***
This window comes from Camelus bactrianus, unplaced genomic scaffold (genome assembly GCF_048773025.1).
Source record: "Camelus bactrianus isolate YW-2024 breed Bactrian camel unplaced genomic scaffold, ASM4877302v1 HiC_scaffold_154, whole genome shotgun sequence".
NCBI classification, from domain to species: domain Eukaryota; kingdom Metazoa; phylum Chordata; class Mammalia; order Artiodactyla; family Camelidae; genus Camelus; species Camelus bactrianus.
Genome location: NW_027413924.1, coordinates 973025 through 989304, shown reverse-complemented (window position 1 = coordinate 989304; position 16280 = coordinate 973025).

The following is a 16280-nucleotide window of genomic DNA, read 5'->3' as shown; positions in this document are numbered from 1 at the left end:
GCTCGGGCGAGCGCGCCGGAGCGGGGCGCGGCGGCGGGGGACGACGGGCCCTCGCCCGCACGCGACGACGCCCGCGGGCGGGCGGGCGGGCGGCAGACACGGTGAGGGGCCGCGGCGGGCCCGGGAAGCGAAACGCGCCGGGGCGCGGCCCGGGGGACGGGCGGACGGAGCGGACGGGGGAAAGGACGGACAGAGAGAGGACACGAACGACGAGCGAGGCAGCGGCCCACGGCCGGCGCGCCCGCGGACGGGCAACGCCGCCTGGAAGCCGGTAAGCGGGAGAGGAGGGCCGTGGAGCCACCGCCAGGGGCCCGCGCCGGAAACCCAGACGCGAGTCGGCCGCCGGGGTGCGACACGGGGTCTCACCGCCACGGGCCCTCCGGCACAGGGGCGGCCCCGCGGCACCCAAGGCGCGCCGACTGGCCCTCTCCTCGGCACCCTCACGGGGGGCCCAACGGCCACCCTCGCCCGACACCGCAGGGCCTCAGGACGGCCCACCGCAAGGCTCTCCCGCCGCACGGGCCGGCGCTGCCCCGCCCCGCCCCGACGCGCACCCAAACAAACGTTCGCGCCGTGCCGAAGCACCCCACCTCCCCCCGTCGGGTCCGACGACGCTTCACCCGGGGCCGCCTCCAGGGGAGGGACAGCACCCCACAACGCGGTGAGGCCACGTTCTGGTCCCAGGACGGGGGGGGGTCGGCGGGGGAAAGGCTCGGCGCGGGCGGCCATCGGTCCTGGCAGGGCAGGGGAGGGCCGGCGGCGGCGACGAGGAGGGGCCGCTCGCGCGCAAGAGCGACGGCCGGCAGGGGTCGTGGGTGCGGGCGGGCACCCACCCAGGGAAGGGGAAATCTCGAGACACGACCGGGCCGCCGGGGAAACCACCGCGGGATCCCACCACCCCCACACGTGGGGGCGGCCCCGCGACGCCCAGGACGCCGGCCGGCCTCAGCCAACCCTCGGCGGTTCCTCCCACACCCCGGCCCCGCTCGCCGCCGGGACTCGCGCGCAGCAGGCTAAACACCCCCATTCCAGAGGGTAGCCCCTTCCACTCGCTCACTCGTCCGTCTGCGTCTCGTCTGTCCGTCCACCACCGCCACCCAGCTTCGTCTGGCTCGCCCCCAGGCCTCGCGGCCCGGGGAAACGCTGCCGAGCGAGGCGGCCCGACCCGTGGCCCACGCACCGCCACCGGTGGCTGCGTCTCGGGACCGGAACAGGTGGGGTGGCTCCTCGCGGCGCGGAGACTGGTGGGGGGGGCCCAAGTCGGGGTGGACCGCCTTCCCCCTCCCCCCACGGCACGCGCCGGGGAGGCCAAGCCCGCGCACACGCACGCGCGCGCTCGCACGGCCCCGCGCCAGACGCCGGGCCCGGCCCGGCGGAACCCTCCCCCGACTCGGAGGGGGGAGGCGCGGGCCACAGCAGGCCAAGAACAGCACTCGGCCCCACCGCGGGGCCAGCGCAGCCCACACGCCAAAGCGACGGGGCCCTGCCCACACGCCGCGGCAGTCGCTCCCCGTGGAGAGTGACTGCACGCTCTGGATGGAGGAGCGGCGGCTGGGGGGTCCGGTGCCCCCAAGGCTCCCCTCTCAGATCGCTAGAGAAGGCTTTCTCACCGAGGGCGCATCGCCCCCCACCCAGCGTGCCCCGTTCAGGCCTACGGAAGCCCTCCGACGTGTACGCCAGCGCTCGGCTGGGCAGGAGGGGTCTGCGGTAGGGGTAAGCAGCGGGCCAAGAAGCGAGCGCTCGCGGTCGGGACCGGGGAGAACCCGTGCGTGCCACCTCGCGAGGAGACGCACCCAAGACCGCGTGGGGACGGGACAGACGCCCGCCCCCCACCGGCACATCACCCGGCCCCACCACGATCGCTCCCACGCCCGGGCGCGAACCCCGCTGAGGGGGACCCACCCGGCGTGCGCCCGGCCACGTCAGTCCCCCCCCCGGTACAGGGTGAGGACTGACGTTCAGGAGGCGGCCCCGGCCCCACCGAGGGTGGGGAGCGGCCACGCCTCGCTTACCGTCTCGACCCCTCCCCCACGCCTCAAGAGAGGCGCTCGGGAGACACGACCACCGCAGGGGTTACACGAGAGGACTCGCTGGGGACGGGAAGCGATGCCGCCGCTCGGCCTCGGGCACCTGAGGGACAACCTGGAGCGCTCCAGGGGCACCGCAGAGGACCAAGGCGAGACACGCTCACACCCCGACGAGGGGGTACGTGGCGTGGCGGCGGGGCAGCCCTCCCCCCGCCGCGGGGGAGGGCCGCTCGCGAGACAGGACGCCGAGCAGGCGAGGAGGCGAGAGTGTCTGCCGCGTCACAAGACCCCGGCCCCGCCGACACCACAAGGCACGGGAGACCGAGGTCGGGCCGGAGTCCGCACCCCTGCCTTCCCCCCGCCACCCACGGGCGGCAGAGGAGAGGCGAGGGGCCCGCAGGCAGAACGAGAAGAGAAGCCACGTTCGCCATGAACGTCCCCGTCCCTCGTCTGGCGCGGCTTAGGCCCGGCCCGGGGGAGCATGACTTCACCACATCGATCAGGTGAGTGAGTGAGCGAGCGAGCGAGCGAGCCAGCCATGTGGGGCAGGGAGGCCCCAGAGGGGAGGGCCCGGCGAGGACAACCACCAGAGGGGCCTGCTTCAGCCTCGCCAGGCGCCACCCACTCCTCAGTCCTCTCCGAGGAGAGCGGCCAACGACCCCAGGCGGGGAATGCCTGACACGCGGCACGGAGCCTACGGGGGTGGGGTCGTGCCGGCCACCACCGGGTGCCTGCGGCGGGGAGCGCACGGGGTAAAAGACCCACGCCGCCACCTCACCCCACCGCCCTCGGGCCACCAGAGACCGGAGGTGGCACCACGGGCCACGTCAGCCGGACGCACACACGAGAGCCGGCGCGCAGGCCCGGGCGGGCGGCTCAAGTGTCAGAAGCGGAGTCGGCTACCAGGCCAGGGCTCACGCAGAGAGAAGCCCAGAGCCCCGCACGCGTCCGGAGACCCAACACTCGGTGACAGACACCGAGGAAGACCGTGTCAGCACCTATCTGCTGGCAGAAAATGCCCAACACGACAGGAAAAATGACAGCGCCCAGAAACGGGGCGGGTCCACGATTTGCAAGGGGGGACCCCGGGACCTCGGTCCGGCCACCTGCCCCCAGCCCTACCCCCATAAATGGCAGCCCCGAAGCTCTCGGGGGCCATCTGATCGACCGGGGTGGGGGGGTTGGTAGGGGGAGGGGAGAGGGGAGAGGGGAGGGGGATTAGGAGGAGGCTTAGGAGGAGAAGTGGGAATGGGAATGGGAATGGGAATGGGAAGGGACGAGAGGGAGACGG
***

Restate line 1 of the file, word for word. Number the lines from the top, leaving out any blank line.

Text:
This window comes from Camelus bactrianus, unplaced genomic scaffold (genome assembly GCF_048773025.1).